LT. COL. DANIEL DAVIS: If you’re telling me that with 100,000 U.S. troops and about 50,000 NATO troops throughout the entire amount of time that we had the surge forces in there, if they were unable to materially degrade the Taliban, then what logic are you going to place that, as we’re taking 33,000 out, as we’re drawing down significant amounts of financial inputs, that suddenly the Afghan security forces, who have been unable to, with our help, to knock down the Taliban, are now suddenly going to be able to do it on their own? I don’t see the logic in that, frankly.
AMY GOODMAN: That’s Lieutenant Colonel Daniel Davis. Stan Sloan, your response, as we wrap up?
STANLEY SLOAN: I think there are good arguments to be made on both sides of this question. Certainly, there is a possibility that once the United States has withdrawn combat forces, that the central government in Kabul could even fall and that security forces would not be able to do the mission. Who knows? It’s a difficult question. I think the President is in a difficult spot. And he’s made some choices, reflecting the desire of the American people and the people of the other alliance countries, to end the commitment to combat there, and hoping that in fact there will be some degree of stability possible in the wake of the withdrawal.
Let me make just a quick comment on the question of what NATO is and what NATO isn’t. In Kosovo—and Phyllis was talking about the decision of the allies to go into Kosovo without a U.N. Security Council resolution—that resolution was not possible because both Russia and China would veto such a resolution. And I think that probably I would agree with those who say that when something—in the view of American interests, and, for that matter, European interests, when something needs to be done, that if Russia and China are blocking it, then there need to be other options for dealing with it. And that’s what happened in Kosovo.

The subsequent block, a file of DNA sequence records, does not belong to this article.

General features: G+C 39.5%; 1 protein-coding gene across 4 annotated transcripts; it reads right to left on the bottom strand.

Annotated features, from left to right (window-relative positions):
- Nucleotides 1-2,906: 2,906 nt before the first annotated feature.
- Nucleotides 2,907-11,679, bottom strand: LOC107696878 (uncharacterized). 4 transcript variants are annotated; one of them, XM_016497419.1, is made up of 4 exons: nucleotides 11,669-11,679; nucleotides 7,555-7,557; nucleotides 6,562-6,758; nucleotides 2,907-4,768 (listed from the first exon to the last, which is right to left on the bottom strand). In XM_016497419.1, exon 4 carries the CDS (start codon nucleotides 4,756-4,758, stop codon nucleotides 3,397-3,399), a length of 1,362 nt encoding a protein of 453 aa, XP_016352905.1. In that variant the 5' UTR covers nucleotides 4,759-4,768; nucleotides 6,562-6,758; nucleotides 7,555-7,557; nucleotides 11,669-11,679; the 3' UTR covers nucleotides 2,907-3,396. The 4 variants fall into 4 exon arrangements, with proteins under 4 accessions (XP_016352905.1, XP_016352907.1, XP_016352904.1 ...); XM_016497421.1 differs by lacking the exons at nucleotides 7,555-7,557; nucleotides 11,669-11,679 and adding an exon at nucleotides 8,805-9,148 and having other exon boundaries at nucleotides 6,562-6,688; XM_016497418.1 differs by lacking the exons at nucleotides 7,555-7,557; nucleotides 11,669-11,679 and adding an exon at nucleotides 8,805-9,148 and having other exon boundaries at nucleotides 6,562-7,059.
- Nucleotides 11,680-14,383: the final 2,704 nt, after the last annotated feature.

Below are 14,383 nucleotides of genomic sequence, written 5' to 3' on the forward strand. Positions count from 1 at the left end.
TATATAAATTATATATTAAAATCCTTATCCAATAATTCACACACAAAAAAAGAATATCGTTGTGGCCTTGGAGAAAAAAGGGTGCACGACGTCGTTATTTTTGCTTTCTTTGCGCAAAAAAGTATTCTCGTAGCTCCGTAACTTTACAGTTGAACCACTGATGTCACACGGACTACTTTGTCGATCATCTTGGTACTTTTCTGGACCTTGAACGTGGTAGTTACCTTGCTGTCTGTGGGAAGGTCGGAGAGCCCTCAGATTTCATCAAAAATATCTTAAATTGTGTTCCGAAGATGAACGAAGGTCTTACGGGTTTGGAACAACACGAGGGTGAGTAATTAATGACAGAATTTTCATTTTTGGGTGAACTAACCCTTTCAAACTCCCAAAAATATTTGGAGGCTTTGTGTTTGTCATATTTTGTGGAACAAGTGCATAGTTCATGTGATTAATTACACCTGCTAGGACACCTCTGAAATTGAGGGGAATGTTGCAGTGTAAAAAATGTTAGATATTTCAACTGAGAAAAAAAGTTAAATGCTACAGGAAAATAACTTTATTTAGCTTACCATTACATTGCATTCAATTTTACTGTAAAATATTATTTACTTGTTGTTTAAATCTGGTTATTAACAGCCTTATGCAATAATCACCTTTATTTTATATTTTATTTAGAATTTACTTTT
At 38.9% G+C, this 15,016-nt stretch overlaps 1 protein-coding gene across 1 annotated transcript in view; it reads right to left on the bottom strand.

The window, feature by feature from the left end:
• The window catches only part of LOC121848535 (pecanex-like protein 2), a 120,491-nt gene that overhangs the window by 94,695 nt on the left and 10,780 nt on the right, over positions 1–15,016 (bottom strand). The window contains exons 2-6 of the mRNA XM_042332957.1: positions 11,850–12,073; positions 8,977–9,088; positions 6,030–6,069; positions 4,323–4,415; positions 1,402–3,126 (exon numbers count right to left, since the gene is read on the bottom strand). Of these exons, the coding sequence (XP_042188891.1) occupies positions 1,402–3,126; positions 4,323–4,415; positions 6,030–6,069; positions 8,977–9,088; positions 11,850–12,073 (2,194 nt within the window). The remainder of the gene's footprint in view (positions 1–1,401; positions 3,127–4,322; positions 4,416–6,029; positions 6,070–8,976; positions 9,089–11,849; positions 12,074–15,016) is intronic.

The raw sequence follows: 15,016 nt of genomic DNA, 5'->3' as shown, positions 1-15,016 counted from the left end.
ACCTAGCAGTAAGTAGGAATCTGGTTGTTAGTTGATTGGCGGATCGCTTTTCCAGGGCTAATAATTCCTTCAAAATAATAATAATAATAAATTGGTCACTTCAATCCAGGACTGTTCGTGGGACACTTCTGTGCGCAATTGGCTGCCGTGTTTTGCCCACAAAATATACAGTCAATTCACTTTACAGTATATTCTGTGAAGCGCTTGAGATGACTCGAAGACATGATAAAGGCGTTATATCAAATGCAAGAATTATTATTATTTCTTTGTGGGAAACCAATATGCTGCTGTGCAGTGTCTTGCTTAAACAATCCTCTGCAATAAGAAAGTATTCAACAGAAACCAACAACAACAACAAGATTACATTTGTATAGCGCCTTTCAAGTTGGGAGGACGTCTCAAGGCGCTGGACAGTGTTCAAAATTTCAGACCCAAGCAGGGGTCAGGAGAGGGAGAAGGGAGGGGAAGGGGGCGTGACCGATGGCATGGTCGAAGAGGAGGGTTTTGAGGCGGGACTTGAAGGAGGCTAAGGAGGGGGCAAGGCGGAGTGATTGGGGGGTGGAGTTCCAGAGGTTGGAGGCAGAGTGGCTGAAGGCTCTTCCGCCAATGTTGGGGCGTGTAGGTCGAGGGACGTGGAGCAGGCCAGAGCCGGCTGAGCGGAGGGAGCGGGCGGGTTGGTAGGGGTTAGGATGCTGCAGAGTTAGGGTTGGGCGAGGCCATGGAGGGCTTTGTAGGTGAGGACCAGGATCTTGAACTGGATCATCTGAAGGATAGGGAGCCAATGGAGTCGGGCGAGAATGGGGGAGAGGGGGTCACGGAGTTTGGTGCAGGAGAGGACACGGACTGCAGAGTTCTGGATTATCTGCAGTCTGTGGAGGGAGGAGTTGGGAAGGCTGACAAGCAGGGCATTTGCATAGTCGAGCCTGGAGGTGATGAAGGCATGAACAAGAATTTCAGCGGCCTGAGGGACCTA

I also should say NATO is far more than just a military alliance. If you go back and read the North Atlantic Treaty, you’ll see that it’s a value-oriented organization. And the preamble makes it very clear that the organization is intended to support individual liberty, democracy and the rule of law. And that became very important in the 1990s, when countries that had come out from under the control of the Soviet Union wanted to reestablish their sovereignty. The 1995 Senate—NATO enlargement report made it very clear that these countries would have to establish democratic systems and control over the military by civilian authority and all of these things that these countries needed to do, because they wanted so badly to get the protection of being a NATO member. This produced a dramatic—after the revolution of getting out from the control of the Soviet Union, it produced a revolution in Europe that created more democracies and countries that then were viable as European Union members, and it created a whole different Europe. This was a political accomplishment of the alliance, not a military accomplishment.
AMY GOODMAN: Finally—
PHYLLIS BENNIS: I think—
AMY GOODMAN: —your response, Phyllis Bennis?
PHYLLIS BENNIS: I think that that was much more the accomplishment of the European Union than NATO. And I think, at the end of the day—
STANLEY SLOAN: Not true.